Sunday, January 18, 2009


Must see, compelling, disturbing ‘BLACKBIRD’ at Dobama

Participating in the life changing experiences of the characters in Dobama’s ‘BLACKBIRD,’ in the intimate Studio Theatre of the Cleveland Play House, is a compelling and disturbing occurrence.

‘’BLACKBIRD,’ according to author David Harrower, was inspired, in part, by the real life story of Toby Studebaker, a former U.S. Marine who abducted a 12-year-old British girl in 2003. Though Studebaker seduced the girl via the internet, Harrower, in his play, changes the incident to a man who had a sexual experience with his pre-teen neighbor.

Harrower’s meticulous writing often consists of fragmented sentences, wordiness which signifies rambling of emotions instead of coherent thoughts, combativeness, conflicting ideas in the same speech, a slowly developing story that has the characters revealing details by describing incidents they seemingly know about, but really don’t. If you appreciate David Mamet plays, you’ll like Harrower’s works.

The play takes place fifteen years after the series of sexual incidents. Ray, the perpetrator, was convicted and sent to prison for six years, changed his name, and moved to another area. Una finds a picture of Ray in a trade magazine and traces him to his workplace.

The well-crafted script intentionally raises more questions than it answers. Why does she seek him out? Does she want to castigate him? Does she want to rekindle their “love?” Does she want to know why he abandoned her? Is Una mentally unstable, irrevocably damaged? Is it possible that a twelve-year old girl and a forty-year old man could fall in love with the adult not being guilty of abuse of power? Is Ray remorseful or a very clever criminal? Is he, was he, a pedophile? Did he take advantage of her, or was she wise beyond her years?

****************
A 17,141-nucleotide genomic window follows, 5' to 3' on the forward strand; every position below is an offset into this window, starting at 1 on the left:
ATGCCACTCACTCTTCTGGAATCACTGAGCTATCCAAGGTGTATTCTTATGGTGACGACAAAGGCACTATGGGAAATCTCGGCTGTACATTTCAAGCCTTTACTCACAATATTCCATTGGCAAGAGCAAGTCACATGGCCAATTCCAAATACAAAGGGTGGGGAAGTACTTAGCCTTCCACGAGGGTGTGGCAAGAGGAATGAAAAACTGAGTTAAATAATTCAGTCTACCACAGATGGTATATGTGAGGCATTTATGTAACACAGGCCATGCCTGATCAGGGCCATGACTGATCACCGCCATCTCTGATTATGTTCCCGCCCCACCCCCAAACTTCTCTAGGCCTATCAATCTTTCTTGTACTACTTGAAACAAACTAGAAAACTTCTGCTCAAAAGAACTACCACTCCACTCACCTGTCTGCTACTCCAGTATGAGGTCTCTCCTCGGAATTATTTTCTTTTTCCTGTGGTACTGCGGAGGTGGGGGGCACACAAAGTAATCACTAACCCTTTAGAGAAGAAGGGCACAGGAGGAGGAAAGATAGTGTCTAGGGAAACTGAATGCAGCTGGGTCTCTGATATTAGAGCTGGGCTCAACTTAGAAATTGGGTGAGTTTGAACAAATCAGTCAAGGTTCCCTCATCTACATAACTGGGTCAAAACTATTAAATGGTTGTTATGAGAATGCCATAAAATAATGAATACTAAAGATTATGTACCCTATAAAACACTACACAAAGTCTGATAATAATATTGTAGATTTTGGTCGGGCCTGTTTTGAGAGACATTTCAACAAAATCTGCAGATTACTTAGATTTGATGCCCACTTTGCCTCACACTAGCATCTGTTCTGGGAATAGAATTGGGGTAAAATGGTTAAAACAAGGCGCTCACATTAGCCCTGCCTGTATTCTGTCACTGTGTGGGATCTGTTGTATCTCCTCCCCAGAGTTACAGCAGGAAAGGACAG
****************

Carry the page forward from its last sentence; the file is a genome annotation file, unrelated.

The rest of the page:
As Una tells the story of how she had to stay in the community as an object of public ridicule, Ray tells what he suffered in prison with the harsh treatment meted out by other prisoners to sex offenders. There is anger and hurt flying around as years of resentment are released and long unasked questions are answered.

The setting is a strewn lunchroom. Is the rubbish symbolic of the chaos of their lives because of the unfulfilled relationship? Is the trash representative of their messy feelings? Is the debris the residue of unfinished business?

The Dobama production, under the thoughtful direction of Scott Plate, is compelling. Plate has done his homework and seemingly understands the hidden underbelly of the author’s thoughts.

Both Joel Hammer (Ray) and Alyssa Weldon (Una) give exemplary performances. They inhabit their roles. The aren’t acting Ray and Una, they ARE Ray and Una. Uta Hagen, who portrayed Martha in the Broadway production of ‘WHO’S AFRAID OF VIRGINIA WOOLF’ once said of portraying that role, “It’s like having a nervous breakdown every night.” The same must be true for Hammer and Weldon. They have to be psychologically and physically exhausted following each performance. These are portrayals that everyone should see.

‘BLACKBIRD’ is a dark and beguiling play which stays with you. I wish that Plate had let the audience sit in the dark, following the harrowing final scene, and think about what they had just experienced. The quick lights up and the curtain call broke the emotional involvement in the journey on which Harrower, Plate, Hammer and Weldon had taken us.

CAPSULE JUDGEMENT: Dobama’s ‘BLACKBIRD’ is a must see production! That said, be aware that is not an easy play to sit through as the subject matter, the language, and the emotional closeness caused by the intimate acting area, makes the experience intense.